From the very beginning, however, there were questions about the Rangers’ role and purpose. As early as 1949, there were calls to abolish them altogether since they were seen by some in the CF as disorganized, poorly trained and badly equipped. National headquarters could not (and sometimes would not) provide them with the necessary training and equipment. The book highlights disagreements within the CF, particularly among those responsible for the Rangers and mucky-mucks in Ottawa. However, supporters of the Rangers persevered, and the federal government became more amenable to keeping them in operation in the 1950s over fears of a Russian invasion of North America. The issue of sovereignty continued when the Cold War was waning because of incidents such as the unsanctioned sailing of American ships through Canadian waters. One journalist noted: “interest in the Rangers seems to rise and fall according to the latest U.S. ship going through the Northwest Passage” (285). In the late 1980s, and early 1990s, assertion of sovereignty appeared to be the Rangers’ main role, as they reported several submarine sightings in the North. As recently as the early 2000s, the Rangers were seen as a fixture in the North, responsible for the assertion of Canadian sovereignty in the region. Still, the exact nature of their role remained unclear.
The Rangers were also viewed as a way for the military to forge positive relationships with Aboriginal peoples. In the 1990s a Junior Rangers program for youth was established to address social problems in Aboriginal communities. This program was criticized by some within and outside the military as being “a social service” and “a dilution of the seriousness of the Ranger business” (366).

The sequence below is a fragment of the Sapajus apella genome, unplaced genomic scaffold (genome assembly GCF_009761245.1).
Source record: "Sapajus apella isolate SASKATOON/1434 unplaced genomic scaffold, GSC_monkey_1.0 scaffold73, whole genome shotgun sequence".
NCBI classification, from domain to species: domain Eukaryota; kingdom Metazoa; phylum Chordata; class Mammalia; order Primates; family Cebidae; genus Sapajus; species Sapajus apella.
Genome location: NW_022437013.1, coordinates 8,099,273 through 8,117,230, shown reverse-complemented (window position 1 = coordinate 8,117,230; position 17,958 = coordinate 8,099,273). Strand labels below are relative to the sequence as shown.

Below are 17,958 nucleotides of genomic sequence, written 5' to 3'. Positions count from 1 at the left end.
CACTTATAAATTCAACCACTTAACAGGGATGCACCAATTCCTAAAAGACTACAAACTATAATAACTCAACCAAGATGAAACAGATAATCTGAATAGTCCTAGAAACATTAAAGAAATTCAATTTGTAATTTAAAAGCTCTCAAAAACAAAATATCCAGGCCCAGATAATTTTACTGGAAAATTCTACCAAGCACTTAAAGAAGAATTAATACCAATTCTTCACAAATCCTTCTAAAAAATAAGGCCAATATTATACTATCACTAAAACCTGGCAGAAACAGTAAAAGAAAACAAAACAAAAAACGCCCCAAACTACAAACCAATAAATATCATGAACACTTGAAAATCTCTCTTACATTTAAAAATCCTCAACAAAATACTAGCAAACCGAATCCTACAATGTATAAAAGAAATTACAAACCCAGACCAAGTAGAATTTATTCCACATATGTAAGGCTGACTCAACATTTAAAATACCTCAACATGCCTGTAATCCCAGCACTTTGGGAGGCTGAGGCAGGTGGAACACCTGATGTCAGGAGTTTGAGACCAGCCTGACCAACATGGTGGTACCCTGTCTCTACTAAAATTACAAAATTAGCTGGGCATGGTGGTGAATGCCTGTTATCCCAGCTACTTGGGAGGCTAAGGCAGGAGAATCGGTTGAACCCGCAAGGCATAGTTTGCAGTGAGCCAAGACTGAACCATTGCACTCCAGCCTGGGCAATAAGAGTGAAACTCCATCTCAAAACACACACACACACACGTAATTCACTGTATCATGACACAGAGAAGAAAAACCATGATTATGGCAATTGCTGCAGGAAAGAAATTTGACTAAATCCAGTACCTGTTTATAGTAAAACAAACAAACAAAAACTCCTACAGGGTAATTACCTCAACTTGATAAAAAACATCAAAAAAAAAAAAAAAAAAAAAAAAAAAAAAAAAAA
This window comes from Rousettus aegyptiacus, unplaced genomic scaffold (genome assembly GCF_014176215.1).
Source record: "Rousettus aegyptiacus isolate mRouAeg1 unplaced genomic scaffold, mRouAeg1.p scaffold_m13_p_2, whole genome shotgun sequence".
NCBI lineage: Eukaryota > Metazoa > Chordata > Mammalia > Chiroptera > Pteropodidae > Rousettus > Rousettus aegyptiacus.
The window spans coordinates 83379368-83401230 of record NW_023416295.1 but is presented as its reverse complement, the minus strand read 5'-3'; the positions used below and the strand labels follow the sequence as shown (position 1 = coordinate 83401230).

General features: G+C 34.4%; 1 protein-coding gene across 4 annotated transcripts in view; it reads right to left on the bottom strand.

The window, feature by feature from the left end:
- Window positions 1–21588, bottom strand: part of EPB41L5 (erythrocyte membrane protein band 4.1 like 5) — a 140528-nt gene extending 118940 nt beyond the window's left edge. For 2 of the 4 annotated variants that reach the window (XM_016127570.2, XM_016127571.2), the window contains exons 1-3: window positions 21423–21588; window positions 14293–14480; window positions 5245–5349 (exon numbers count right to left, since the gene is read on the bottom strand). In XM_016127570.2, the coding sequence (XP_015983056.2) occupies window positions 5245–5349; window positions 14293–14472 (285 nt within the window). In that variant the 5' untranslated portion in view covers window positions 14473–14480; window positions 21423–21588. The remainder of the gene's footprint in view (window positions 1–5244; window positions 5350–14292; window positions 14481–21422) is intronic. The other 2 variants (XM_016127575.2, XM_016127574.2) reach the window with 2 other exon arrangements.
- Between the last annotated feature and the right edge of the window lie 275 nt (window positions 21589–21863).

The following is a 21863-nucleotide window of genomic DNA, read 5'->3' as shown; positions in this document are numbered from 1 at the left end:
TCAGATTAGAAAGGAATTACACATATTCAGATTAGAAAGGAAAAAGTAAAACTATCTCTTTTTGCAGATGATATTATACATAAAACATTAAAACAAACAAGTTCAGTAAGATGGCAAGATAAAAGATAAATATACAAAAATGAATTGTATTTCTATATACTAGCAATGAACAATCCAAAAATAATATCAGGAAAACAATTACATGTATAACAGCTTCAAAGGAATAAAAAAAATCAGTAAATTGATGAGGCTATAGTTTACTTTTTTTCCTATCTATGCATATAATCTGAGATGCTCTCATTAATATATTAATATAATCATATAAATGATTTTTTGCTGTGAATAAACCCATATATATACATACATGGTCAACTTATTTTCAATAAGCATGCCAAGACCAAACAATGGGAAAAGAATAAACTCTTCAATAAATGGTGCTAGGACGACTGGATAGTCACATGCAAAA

Although Lackenbauer generally paints a rosy picture of the relationship between the CF and Aboriginal communities, he does cite a few instances of political friction. For example, in 1991 an Inuvialuit government organization threatened legal action when the military planned Ranger exercises in the region without going through the proper channels for permission and without offering to pay the community for use of its land (326). But for the most part, Lackenbauer maintains that the Rangers were an example of positive Aboriginal-military relations, contrasting this relationship with what occurred during the Oka Crisis in 1990 and other First Nations-led occupations in Canada.
The book has its shortcomings. Some significant information is relegated to endnotes, the issue of forced relocations of Inuit communities being a case in point. Since Canadian sovereignty is a major theme in the book, and these forced relocations that were implemented to establish state sovereignty had dire consequences for the communities involved, a discussion of their impact on Aboriginal peoples should be included. Another issue is that, throughout the book, it is obvious that the author supports maintaining the Rangers. He begins several sentences with “Fortunately,” following descriptions of their possible demise and subsequent reprieve. Although it is fine to have an opinion on an issue, as an historian the author should be more transparent with his biases.
This book is not for a general reader, or someone wanting to learn about the communities in which the Rangers operate. Although a few snippets about individual Rangers and their communities are given, the book doesn’t provide enough detail on any one community to really get a sense of its relationship with the CF. It would be excellent reading for military history buffs or as a resource in a university level course.
Anne Marie Goodfellow has a PhD in anthropology from UBC, and is currently Manager of the History Education Network/Histoire et éducation en réseau.